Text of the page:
1 year since the MBA

Are we where we expected to be? Perhaps we are where we are meant to be?

The value add of an MBA is declining but there are lots of people who still set out to get one for either a salary increase, a career pivot, a growth in network, learn business fundamentals or even just explore new possibilities. I am one of those people and I can say it has been one of the best decisions I have ever made. But do my peers feel the same way? Here are the results of an informal survey taken by my classmates after a year since graduation:

The MBA sets students' expectations high that it helps pivot one’s career in a different direction but many respondents noted that changing careers does not happen quickly, it can take years. The MBA does a great job in showing us all the possibilities that we never knew were out there but it’s also an expensive program. 11% of individuals forewent their ideal job just for a paycheck. It’s one of the great dilemmas post-graduation, is a bird in the hand worth two in the bush?

The MBA promises a growth in one’s professional network yet only 6% keep in touch with more than 16 individuals. Location plays a huge factor but also the way our generation communicates with each other. I am confident that if I reach out to a colleague I’ve lost touch with 3, 5, 10 years from now they will help a fellow alumni out. The shared experience of the program still carries weight.

The MBA can romanticize startups. Being your own boss and making your mark on society is alluring. However, once you get your hands dirty in entrepreneurship, you can quickly gain an appreciation for the 9 to 5 job. I know this was true for me. Since I started a corporate gig and left the startup world, I start my day with so much gratitude for the routine, for a supportive team, and for having a role that provides an equal sense of satisfaction as I would have in a startup.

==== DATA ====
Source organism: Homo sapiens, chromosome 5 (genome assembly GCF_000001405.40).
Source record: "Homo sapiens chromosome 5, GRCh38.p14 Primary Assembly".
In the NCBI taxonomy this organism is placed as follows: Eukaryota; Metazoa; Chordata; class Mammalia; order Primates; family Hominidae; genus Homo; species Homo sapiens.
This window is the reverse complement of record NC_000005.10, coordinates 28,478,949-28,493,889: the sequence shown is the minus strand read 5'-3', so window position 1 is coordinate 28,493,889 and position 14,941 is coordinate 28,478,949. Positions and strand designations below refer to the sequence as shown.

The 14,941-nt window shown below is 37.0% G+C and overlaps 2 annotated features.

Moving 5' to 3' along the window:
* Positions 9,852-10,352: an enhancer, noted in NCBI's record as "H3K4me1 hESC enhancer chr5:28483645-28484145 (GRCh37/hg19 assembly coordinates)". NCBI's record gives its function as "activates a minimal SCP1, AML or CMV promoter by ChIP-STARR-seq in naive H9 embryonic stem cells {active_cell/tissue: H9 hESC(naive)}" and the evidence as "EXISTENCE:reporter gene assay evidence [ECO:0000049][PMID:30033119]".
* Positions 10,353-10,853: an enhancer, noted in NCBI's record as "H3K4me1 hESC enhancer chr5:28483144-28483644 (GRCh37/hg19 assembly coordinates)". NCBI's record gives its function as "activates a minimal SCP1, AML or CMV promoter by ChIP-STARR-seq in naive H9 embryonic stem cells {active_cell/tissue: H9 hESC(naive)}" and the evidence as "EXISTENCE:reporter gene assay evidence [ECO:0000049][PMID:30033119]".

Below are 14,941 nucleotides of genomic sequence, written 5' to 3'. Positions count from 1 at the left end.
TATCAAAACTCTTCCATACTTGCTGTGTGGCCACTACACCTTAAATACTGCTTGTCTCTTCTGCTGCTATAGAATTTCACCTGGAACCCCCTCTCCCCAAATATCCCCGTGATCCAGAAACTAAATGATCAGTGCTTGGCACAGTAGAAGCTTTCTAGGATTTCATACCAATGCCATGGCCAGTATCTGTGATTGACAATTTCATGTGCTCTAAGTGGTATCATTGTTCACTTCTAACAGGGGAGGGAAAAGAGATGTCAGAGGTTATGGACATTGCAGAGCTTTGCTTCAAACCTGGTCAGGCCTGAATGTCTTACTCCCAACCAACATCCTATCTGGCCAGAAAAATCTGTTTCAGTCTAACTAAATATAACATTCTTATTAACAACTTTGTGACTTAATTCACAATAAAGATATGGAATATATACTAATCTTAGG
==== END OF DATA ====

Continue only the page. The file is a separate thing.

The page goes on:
What’s something you thought you knew but later found you were wrong about?

My favorite response,

we learn how to solve things differently when in fact it’s just common sense

Perhaps we paid a pretty penny to help us realize,

common sense is not so common

Voltaire is rolling in his grave telling us, ‘I told you so!’

For me personally, I developed a habit to question the “why” in our business decision making and created awareness on various business models. I also do love the feeling of understanding every time I read the Wall Street Journal and that was not always the case pre-MBA.

I am relieved to see 71% of respondents are applying their learning in their work and 85% of us are on the right track. 😅

There was a unanimous response that the year we spent together was indeed amazing, we all had a blast and we miss the people the most. It is hard to quantify the emotional aspects of the program and the changes in mindset that came along the way, it is easy to forget who we were 2 years ago.

To those who are not where they thought they would be and are unhappy about their circumstances I refer back to what I said last year, I firmly believe happiness and satisfaction, whatever that means to you, is not something we are entitled to, it is something we must work for. Do reach out to everyone, despite the geographical barriers we can still be a strong support system.

Consumer Product Manager at HomeAdvisor. Former startup founder, management consultant, and int’l development fellow. Lived, worked and studied on 4 continents.

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